It’s funny, because I don’t feel like I really did all that much work for them; I didn’t really write them, and the characters and page design are pretty simple. The Shuteye comics, on the other hand, I’ve spent months on the writing and crafting of the stories, they take me much longer to illustrate and put together, and they don’t seem to attract nearly as much attention. I get a little secretly giddy every time someone picks up one of the Shuteye issues, just because I put so much more time and energy into them, but I’m also delighted that people like the Ouija Interviews so much.
Q: Why collect them in a book?
They were originally four minis, and each mini was one person’s story, a little snapshot into what that person’s life was like, and how they felt about their death. I still think they worked really well like that, but when you have them all in one place you get a fuller picture of what we’re like, of what it’s like to be alive. Some life stories are short and tragic, some are long and happy, some are a little shallow and frivolous, some are quietly profound. I also had a bunch of little snippets, shorter interviews that weren’t long enough for a minicomic, but were still kind of beautiful and moving, and I was looking for a way to share them too.
Q: How did you win a Xeric Grant for them, and how has that benefited you?
The Xeric Grant was great! It was a little intense, applying for it. They want a lot of information; you have to really have your act together. I think one of the best parts of the application process was that they wanted a statement of purpose. They want you to really think about WHY you are making this book, why it needs to be a comic book, what’s the point of it. It makes you really examine what you’re doing and think very consciously about it. Anyway, I had the book pretty much complete, I got together all the paperwork they want to see, packaged it all up and sent it off, and six months later, I got the letter letting me know my application was accepted.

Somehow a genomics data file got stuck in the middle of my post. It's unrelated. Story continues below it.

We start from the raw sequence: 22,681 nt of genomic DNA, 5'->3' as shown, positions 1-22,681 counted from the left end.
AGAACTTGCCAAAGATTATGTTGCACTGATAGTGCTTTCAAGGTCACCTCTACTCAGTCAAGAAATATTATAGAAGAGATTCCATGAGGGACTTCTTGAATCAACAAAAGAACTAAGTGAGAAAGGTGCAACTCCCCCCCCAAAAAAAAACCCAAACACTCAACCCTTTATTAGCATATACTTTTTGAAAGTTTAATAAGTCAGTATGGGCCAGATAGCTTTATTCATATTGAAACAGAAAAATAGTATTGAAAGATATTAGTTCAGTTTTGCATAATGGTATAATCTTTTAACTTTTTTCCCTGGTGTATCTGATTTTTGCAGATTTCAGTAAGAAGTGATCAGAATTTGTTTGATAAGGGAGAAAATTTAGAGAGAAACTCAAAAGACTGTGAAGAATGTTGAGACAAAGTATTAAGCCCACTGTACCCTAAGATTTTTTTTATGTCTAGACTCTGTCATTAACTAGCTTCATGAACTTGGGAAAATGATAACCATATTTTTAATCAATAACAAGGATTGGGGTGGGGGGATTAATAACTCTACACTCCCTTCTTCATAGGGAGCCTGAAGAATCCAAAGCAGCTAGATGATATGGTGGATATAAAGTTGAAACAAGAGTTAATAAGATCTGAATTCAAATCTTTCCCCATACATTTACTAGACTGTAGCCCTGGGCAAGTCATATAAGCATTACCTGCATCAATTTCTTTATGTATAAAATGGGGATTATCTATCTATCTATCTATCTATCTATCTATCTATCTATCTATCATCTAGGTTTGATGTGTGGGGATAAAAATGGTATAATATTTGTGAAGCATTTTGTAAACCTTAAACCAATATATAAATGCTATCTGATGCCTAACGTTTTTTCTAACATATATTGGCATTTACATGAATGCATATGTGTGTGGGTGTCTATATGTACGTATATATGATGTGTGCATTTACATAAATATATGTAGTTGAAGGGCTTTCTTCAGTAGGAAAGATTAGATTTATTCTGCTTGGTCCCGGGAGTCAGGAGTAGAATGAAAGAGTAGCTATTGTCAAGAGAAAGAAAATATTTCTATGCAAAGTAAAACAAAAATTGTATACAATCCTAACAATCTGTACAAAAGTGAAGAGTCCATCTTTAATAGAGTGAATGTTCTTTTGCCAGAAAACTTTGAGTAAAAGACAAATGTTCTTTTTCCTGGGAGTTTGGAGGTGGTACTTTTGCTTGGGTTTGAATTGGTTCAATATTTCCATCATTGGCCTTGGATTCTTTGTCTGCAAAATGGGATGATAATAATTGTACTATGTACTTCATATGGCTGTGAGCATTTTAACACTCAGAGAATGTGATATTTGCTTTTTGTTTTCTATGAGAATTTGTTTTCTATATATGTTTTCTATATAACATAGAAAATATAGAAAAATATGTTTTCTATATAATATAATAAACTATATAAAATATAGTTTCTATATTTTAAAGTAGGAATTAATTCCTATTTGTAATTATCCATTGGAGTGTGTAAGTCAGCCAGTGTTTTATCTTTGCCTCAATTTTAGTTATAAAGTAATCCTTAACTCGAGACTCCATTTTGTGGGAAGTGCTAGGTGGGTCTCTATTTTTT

Of course, the money part of it is wonderful. I blew my entire grant on the printing, but I was really particular about the paper I wanted, the ink colors, the felted debossed cover; my printing costs actually went over my grant amount, so some of it came out of my own pocket. If you’re not like me, though, you can use the grant money on advertising, on shipping, on promotional costs, all sorts of things, so it’s a great resource for self-publishers.
But maybe more important than the money, I feel like the grant gave me some validation, too. The Xeric Grant garners a bit of attention and respect, and it’s great for marketing. I’m in some fantastic company, too — all sorts of amazing artists have won the Xeric. It can be a really effective launch pad for a comics artist’s career.
Q: What are you working on next?
I have one more story that I want to do for my Shuteye series; it’s in the writing stage right now. This will be the sixth story in the series, and I think it’ll cap it off nicely. When I’m done with it, I’m planning on collecting the whole series into a single volume. I might try pitching it to publishers, although I’m pretty comfortable with self-publishing at this stage as well, so we’ll see what happens.
My thanks to Sarah for sharing more of the background behind this fascinating little book. You can find out more about her work at www.jakze.com.